All told, there are about 600 employees working at RockPointe.
That number, however, is much smaller than the one Ferrone and elected officials initially touted -- 4,000 jobs.
Ferrone said he still believes the airpark will create as many as 8,000 jobs when complete.
The process of making a venture like RockPointe work isn't easy, however, according to the state Bureau of Aviation.
Brian Gearhart, aviation bureau engineering and planning division manager, said the state's airparks are all unique. In RockPointe's case, it's privately owned. The airpark in Bedford County, by contrast, is publicly owned. For that reason, Gearhart said, it's difficult to compare RockPointe with others.
Gearhart said that none of the airparks have been immune from some adversity in trying to grow and become successful.
"The general nature of this, in looking at the other airports throughout the state where there is a runway reconstruction involved or relocation work to do in and around the runway, is that there are always challenges associated with it," Gearhart said. "Some projects are more challenging than others," he added. "But there are those things you try to plan for and take into account to look for ways to avoid them."
For many businesses, he said, convenient access to air travel is one of the primary factors in deciding where to locate.
"That in itself is a draw, a factor that makes people want to stay there as well as draw new folks in," Gearhart said. "Sometimes business fluctuates, although usually we've seen them as very successful in being an economic engine for community."
Citing what he said is the most recent report available on the economic impact aviation has had in the state, Gearhart said aviation generated $12.6 billion in "economic output" in 2001.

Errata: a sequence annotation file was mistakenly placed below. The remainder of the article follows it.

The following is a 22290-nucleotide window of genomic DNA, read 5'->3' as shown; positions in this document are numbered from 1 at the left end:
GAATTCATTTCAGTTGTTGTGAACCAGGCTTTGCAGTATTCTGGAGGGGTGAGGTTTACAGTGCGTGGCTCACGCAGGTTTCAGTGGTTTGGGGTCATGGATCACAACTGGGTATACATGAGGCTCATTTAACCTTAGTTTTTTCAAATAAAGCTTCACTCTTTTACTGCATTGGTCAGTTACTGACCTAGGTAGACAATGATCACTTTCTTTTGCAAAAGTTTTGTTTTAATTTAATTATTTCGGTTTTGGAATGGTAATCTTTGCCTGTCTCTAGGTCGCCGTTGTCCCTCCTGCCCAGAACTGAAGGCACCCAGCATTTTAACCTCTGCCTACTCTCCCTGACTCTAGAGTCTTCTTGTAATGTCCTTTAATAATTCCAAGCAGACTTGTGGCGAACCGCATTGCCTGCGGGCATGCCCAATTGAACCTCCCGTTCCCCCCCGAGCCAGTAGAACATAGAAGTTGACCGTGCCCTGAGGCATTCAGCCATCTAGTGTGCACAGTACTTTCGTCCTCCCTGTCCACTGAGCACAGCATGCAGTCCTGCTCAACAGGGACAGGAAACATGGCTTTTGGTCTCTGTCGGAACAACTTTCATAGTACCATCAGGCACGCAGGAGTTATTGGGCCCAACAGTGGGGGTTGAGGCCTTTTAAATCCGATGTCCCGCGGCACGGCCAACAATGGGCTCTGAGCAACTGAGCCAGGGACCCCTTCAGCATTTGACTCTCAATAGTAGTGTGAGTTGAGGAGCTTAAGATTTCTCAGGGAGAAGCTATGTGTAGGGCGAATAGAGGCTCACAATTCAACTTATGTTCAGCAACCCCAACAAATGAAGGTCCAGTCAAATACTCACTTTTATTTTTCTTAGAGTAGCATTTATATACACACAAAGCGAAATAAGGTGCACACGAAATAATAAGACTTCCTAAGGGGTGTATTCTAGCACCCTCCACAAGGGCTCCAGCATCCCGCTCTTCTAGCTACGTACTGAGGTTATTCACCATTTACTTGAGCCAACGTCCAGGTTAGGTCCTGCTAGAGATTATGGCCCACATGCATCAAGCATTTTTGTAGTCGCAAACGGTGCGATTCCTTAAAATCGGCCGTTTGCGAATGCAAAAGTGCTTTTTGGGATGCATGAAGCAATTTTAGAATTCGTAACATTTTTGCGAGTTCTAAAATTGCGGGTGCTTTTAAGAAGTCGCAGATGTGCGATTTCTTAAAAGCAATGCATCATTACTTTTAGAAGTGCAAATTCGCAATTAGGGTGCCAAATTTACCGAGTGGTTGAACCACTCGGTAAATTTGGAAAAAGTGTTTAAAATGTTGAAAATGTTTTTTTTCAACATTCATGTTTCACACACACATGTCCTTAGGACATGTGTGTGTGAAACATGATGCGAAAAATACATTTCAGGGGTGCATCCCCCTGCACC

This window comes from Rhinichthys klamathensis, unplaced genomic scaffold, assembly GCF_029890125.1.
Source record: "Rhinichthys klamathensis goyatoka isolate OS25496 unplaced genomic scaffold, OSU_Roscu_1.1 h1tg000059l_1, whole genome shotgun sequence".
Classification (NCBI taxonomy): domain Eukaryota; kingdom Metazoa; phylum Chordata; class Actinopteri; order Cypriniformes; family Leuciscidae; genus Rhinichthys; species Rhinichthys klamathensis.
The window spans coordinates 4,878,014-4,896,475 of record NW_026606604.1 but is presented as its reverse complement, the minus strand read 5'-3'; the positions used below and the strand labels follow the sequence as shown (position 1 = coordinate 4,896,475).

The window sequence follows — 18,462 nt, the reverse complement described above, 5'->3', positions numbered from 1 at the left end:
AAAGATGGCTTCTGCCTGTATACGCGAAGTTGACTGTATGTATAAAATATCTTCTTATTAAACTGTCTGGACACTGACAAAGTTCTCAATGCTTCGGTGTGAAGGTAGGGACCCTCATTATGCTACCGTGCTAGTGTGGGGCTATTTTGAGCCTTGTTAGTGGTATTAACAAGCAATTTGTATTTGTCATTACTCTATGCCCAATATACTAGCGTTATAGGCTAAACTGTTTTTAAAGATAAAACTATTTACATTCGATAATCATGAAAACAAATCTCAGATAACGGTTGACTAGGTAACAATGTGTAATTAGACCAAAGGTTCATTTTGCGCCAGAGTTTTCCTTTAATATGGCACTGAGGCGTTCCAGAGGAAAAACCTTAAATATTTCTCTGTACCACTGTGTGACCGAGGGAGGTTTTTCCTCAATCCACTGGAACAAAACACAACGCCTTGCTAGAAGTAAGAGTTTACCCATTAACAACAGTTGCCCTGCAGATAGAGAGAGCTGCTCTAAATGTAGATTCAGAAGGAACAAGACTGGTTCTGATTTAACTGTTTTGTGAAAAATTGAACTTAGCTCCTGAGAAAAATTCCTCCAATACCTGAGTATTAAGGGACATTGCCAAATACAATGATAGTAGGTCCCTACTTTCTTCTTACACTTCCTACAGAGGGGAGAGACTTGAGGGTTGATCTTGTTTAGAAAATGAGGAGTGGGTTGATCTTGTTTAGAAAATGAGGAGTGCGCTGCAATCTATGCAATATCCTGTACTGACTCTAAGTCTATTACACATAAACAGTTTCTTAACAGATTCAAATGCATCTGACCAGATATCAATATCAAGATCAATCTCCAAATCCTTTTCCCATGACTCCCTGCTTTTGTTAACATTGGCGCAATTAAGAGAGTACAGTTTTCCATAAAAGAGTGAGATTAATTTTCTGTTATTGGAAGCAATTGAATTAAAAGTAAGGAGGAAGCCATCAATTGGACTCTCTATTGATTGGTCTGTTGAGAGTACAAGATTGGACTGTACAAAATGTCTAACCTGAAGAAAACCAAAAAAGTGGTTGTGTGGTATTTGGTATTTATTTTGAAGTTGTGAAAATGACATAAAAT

The aviation bureau has funneled millions of dollars into Ferrone's runway project in an effort to get it completed. Ferrone said he's received $11 million from the bureau. The money came at a 75 percent/25 percent match.
Gearhart said the bureau remains committed to the project, hoping it becomes what the bureau, Ferrone and many elected officials hoped it would.
"Our intent was to provide the infrastructure available to help the area and meet community needs," he said. "There are always varying degrees of success. We're early on in really seeing true benefits of this project. It was a project we thought was of value to fund. Now we're waiting to see how the rest of it plays out."
The county claims to still support the project, despite the litigation.
Davin said: "The Redevelopment Authority of Allegheny County has a contractual agreement in which money was loaned for the project. The (redevelopment authority) remains interested in making the airport work."
That loan, for $1.5 million, is at the center of one of Ferrone's civil rights suits.
Ferrone, meantime, said he won't ditch his aspirations, despite any level of difficulty he's faced. He said he is giving thought to taking on a partner, but did not name any names.
"I've put everything on the line for this," Ferrone said. "This by no stretch started out as a bad risk."